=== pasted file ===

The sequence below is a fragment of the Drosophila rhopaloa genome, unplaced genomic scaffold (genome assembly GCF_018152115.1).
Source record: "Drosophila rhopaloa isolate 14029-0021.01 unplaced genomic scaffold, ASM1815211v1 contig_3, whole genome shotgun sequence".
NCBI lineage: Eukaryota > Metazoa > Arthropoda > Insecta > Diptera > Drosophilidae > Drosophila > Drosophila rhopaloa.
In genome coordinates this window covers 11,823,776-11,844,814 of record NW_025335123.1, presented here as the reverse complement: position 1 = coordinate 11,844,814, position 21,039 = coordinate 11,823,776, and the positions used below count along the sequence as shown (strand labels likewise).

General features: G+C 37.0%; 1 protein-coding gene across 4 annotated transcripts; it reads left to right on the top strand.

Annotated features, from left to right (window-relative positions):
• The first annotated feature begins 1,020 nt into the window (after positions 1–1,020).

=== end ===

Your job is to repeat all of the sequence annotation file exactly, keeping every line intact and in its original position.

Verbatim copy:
The sequence below is a fragment of the Drosophila rhopaloa genome, unplaced genomic scaffold (genome assembly GCF_018152115.1).
Source record: "Drosophila rhopaloa isolate 14029-0021.01 unplaced genomic scaffold, ASM1815211v1 contig_3, whole genome shotgun sequence".
NCBI lineage: Eukaryota > Metazoa > Arthropoda > Insecta > Diptera > Drosophilidae > Drosophila > Drosophila rhopaloa.
In genome coordinates this window covers 11,823,776-11,844,814 of record NW_025335123.1, presented here as the reverse complement: position 1 = coordinate 11,844,814, position 21,039 = coordinate 11,823,776, and the positions used below count along the sequence as shown (strand labels likewise).

General features: G+C 37.0%; 1 protein-coding gene across 4 annotated transcripts; it reads left to right on the top strand.

Annotated features, from left to right (window-relative positions):
• The first annotated feature begins 1,020 nt into the window (after positions 1–1,020).